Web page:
During the 1996-1997 season, a list of the 50 greatest players was released. The list, taken from NBAuniverse.com, is as follows
This is the list of the 50 Greatest Players in NBA History, ordered alphabetically:
Here is a quick list of players who played in the last 15 years who aren't on this list who I feel might have a place on it.
- Tim Duncan
- Kevin Garnett
- Allen Iverson
- Kobe Bryant
- Lebron James
- Dwayne Wade
- Ray Allen
- Dirk Nowitzki
- Alonzo Mourning
- Gary Payton
- Missed someone? Leave who in comments
Now who to cut? This isn't an easy task. For one, a lot of these players (ones from the 50s, 60s,) I haven't even heard of- I have no frame of reference for how they played, yet on paper they're resumes are generally iron clad. I feel it would be unfair if, in say 50 years, someone doing a similar exercise cuts Karl Malone because they have never heard of him. Having "never heard" of someone does not in any way diminish greatness. So, I kept my cuts to only players I have more familiar with- this significantly shrank my pool. It also weeded out from the list above guys like Ray Allen and Alonzo Mourning. Even so, it is not an easy task. For instance, I spent a good deal of time debating Iverson vs Pistol Pete. Ultimately, I couldn't straight up cut Pete for AI- yet I feel Iverson belongs on this list somewhere. I did nail down, however, 3 cuts I would make. Again, I am making this deliberately controversial to a) spark debate and drive away the lockout dulls and b) to get of the woodwork some of you who can better chip in on the older generational players.
My first round of cuts:
- Patrick Ewing vs Tim Duncan- He is ringless. Now, he never had a superstar sidekick- this is true. But he lacked a quality of leadership- there was always something missing with Patrick. I wouldn't cut him for Wade or James at this point. But Tim Duncan? Sure. See, like Ewing, Duncan carried a franchise essentially alone for the bulk of his career without a second superstar. Duncan started with Robinson, sure, but I don't think his later supporting casts were significantly better than the ones Ewing got. Yet, Tim has the rings. And the MVPs.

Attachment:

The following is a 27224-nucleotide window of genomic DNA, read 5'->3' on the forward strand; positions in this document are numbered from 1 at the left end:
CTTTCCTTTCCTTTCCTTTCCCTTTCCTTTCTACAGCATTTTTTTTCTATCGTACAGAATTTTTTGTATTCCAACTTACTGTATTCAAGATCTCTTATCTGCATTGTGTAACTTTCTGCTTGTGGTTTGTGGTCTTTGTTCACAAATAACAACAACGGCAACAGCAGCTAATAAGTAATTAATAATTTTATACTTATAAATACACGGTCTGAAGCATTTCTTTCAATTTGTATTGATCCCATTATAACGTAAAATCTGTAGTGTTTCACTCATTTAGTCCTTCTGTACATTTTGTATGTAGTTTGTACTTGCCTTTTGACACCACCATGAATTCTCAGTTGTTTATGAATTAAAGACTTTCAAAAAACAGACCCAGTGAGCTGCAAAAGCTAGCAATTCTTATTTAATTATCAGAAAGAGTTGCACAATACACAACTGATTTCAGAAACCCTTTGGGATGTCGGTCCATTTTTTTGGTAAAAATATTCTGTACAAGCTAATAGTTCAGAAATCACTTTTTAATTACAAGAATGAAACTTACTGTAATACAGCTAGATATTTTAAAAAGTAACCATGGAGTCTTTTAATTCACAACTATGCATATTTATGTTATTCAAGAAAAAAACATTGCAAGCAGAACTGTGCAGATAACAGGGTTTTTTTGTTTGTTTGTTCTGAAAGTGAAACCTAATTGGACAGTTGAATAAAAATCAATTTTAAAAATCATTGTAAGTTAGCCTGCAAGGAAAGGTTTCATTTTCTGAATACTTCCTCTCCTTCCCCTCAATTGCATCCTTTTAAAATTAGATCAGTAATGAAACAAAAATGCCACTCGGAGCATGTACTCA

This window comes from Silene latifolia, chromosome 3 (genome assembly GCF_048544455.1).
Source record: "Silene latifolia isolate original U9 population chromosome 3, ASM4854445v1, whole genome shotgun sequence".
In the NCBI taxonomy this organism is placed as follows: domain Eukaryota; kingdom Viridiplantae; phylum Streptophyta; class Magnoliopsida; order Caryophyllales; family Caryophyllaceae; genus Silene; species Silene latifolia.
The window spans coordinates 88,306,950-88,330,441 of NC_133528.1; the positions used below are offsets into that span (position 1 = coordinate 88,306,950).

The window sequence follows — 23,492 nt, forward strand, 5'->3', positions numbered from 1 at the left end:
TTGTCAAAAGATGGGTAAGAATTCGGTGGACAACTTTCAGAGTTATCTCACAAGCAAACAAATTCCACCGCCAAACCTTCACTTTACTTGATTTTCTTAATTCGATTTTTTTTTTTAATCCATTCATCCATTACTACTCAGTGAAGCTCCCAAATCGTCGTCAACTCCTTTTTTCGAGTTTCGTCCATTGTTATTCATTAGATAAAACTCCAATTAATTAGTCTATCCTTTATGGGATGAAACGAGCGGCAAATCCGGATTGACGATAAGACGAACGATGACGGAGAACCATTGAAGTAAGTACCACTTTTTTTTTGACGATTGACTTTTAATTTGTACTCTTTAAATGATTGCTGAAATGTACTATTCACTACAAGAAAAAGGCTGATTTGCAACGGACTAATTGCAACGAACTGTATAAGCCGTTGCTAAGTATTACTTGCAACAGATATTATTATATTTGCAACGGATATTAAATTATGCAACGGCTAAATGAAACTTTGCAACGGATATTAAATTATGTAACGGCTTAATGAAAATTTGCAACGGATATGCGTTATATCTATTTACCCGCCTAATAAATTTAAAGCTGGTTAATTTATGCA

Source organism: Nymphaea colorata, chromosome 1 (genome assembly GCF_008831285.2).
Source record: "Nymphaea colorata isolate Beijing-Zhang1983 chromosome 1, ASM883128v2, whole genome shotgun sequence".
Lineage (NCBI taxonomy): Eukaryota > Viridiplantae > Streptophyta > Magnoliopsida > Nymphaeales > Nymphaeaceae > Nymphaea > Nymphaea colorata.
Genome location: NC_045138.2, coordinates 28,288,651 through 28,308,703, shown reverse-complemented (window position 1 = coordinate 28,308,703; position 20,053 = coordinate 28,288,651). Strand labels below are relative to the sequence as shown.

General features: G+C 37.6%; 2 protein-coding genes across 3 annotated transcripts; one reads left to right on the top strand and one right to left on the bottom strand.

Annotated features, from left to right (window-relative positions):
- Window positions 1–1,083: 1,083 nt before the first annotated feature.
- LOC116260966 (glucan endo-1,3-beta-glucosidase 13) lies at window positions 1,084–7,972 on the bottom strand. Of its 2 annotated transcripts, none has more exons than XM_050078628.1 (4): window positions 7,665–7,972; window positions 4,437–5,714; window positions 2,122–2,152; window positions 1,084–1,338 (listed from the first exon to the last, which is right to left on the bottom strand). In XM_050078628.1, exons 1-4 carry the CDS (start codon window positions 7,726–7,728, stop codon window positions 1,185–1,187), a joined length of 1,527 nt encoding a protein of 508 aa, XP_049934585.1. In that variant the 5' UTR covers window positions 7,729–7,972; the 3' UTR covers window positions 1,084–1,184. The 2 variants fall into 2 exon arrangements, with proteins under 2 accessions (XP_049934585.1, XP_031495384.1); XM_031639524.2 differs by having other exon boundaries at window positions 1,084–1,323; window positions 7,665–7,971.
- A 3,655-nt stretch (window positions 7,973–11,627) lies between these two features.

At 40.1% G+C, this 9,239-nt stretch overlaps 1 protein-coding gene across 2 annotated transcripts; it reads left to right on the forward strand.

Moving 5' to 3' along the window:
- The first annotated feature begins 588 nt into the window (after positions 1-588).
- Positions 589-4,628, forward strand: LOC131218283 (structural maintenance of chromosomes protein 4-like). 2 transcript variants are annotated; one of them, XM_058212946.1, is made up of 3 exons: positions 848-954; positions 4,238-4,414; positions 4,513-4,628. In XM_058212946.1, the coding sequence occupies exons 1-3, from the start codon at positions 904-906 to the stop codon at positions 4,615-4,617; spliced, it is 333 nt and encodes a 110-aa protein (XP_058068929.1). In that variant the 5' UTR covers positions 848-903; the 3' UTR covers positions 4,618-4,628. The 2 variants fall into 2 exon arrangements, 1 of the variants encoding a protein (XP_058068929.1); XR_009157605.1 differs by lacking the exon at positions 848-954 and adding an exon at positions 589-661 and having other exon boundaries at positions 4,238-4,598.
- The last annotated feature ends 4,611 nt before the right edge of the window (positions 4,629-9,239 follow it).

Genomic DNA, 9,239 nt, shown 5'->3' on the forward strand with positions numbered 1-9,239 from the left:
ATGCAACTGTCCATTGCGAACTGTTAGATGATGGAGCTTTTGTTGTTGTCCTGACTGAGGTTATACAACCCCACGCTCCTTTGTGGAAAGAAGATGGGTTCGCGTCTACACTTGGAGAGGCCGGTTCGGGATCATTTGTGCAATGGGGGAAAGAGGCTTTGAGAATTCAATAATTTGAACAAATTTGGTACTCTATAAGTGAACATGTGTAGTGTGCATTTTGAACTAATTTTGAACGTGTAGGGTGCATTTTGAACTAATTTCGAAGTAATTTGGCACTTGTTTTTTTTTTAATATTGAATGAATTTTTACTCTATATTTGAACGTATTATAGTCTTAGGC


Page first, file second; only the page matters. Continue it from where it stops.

- Bill Walton vs Kevin Garnett- Can he really be among the greatest 50 with Kevin Garnett not? Being injury riddled is not a players fault. But let's face it, he missed a lot of games. And given that he was no more brilliant than Garnett, I'm cutting him. He does have an MVP, like Garnett. I won't give props to Garnett for his DPOY, since the award didn't exist for most (if any) of Walton's career. But simply longevity is the reason Garnett should get the nod over Walton.
- Cylde Drexler vs Kobe Bryant- He'll be one of my more controversial cut picks. Simply put: he wasn't a mind blowing scorer, and his only ring comes when he teamed up with Hakeem. Kobe has 5 rings to his name (sorry, but Pau is no Hakeem), is a better scorer and rebounds and assists at roughly the same clip. Disagree? Comment why.
Before ending this, a few lessons I want to point out. 1. The history of the NBA is rich. Researching guys like Dave Cowens, Tiny Archibald and Dave DeBusschere has shown how rich and exciting the history of the NBA is. We may not have basketball right now, but there is a full list of legends from the past that many of us may not be familiar with. Don't limit your fandom to the present only.
2. We can fall into 2 fallacious thinking about past players: the first is immortalizing them. It was hard for me to cut Ewing and Drexler- these guys are legends. But greater players have come since their time. In another 50 years, an honest greatest 50 compilation will look completely different than our current one. The second fallacy is overstating current players against legends. I quickly realised James, Wade and Ray Allen had no place on my list just yet. It makes me think of a line from Tennyson's Ulysses: "and though we are not now that strength which in old days moved earth and heaven, that which we are, we are..."
3. What value do we place on achievements? We tend to look at achievements in a sort of hierarchy. Scoring is viewed as very important. Championships are- but not so much "team up" championships in the waning years of a career (see, Payton, Gary) MVP awards play a role, efficiency, etc. We can't get to one dimensional in our evaluating a player or we risk missing out on the larger picture (for instance does multi ring Luke Walton warrant any discussion, or scoring fiend Monta Ellis? No)
Who would you add to the list of the greatest 50? Who would you cut? And why?